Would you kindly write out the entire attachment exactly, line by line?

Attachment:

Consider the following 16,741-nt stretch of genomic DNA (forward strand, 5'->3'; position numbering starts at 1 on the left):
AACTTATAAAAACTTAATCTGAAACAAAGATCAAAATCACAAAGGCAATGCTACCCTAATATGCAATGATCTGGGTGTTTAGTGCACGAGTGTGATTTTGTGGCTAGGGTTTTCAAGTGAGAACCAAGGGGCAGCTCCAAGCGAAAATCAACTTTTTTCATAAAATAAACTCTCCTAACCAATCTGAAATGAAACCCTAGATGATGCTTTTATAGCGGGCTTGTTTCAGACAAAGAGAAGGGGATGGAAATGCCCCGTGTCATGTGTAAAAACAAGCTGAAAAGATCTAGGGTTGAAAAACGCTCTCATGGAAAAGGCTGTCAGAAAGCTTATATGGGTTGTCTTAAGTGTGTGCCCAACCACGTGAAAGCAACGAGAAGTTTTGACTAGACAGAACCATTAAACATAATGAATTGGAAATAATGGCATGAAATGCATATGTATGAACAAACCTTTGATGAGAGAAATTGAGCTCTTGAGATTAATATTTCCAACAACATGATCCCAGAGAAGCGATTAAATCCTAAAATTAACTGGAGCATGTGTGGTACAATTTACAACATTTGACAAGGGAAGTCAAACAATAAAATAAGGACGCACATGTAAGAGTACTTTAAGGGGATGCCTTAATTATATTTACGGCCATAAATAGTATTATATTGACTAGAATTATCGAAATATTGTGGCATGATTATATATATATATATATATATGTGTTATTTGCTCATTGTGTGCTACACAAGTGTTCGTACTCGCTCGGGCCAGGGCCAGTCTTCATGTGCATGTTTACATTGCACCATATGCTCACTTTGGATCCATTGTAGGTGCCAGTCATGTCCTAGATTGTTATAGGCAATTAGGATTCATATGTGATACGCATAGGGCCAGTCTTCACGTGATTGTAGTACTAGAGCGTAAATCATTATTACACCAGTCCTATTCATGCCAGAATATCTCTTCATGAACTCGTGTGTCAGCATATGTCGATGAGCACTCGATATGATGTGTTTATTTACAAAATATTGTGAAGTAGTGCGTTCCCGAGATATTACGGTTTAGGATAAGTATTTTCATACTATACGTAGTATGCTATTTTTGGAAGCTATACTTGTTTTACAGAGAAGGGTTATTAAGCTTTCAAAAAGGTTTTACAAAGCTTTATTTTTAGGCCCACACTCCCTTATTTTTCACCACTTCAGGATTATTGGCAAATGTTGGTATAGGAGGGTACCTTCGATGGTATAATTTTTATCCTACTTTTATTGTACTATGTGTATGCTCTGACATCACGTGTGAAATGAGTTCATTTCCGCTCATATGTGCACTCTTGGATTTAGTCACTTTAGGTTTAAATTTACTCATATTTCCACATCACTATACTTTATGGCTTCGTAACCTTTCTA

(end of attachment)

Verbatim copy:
Consider the following 16,741-nt stretch of genomic DNA (forward strand, 5'->3'; position numbering starts at 1 on the left):
AACTTATAAAAACTTAATCTGAAACAAAGATCAAAATCACAAAGGCAATGCTACCCTAATATGCAATGATCTGGGTGTTTAGTGCACGAGTGTGATTTTGTGGCTAGGGTTTTCAAGTGAGAACCAAGGGGCAGCTCCAAGCGAAAATCAACTTTTTTCATAAAATAAACTCTCCTAACCAATCTGAAATGAAACCCTAGATGATGCTTTTATAGCGGGCTTGTTTCAGACAAAGAGAAGGGGATGGAAATGCCCCGTGTCATGTGTAAAAACAAGCTGAAAAGATCTAGGGTTGAAAAACGCTCTCATGGAAAAGGCTGTCAGAAAGCTTATATGGGTTGTCTTAAGTGTGTGCCCAACCACGTGAAAGCAACGAGAAGTTTTGACTAGACAGAACCATTAAACATAATGAATTGGAAATAATGGCATGAAATGCATATGTATGAACAAACCTTTGATGAGAGAAATTGAGCTCTTGAGATTAATATTTCCAACAACATGATCCCAGAGAAGCGATTAAATCCTAAAATTAACTGGAGCATGTGTGGTACAATTTACAACATTTGACAAGGGAAGTCAAACAATAAAATAAGGACGCACATGTAAGAGTACTTTAAGGGGATGCCTTAATTATATTTACGGCCATAAATAGTATTATATTGACTAGAATTATCGAAATATTGTGGCATGATTATATATATATATATATATATGTGTTATTTGCTCATTGTGTGCTACACAAGTGTTCGTACTCGCTCGGGCCAGGGCCAGTCTTCATGTGCATGTTTACATTGCACCATATGCTCACTTTGGATCCATTGTAGGTGCCAGTCATGTCCTAGATTGTTATAGGCAATTAGGATTCATATGTGATACGCATAGGGCCAGTCTTCACGTGATTGTAGTACTAGAGCGTAAATCATTATTACACCAGTCCTATTCATGCCAGAATATCTCTTCATGAACTCGTGTGTCAGCATATGTCGATGAGCACTCGATATGATGTGTTTATTTACAAAATATTGTGAAGTAGTGCGTTCCCGAGATATTACGGTTTAGGATAAGTATTTTCATACTATACGTAGTATGCTATTTTTGGAAGCTATACTTGTTTTACAGAGAAGGGTTATTAAGCTTTCAAAAAGGTTTTACAAAGCTTTATTTTTAGGCCCACACTCCCTTATTTTTCACCACTTCAGGATTATTGGCAAATGTTGGTATAGGAGGGTACCTTCGATGGTATAATTTTTATCCTACTTTTATTGTACTATGTGTATGCTCTGACATCACGTGTGAAATGAGTTCATTTCCGCTCATATGTGCACTCTTGGATTTAGTCACTTTAGGTTTAAATTTACTCATATTTCCACATCACTATACTTTATGGCTTCGTAACCTTTCTA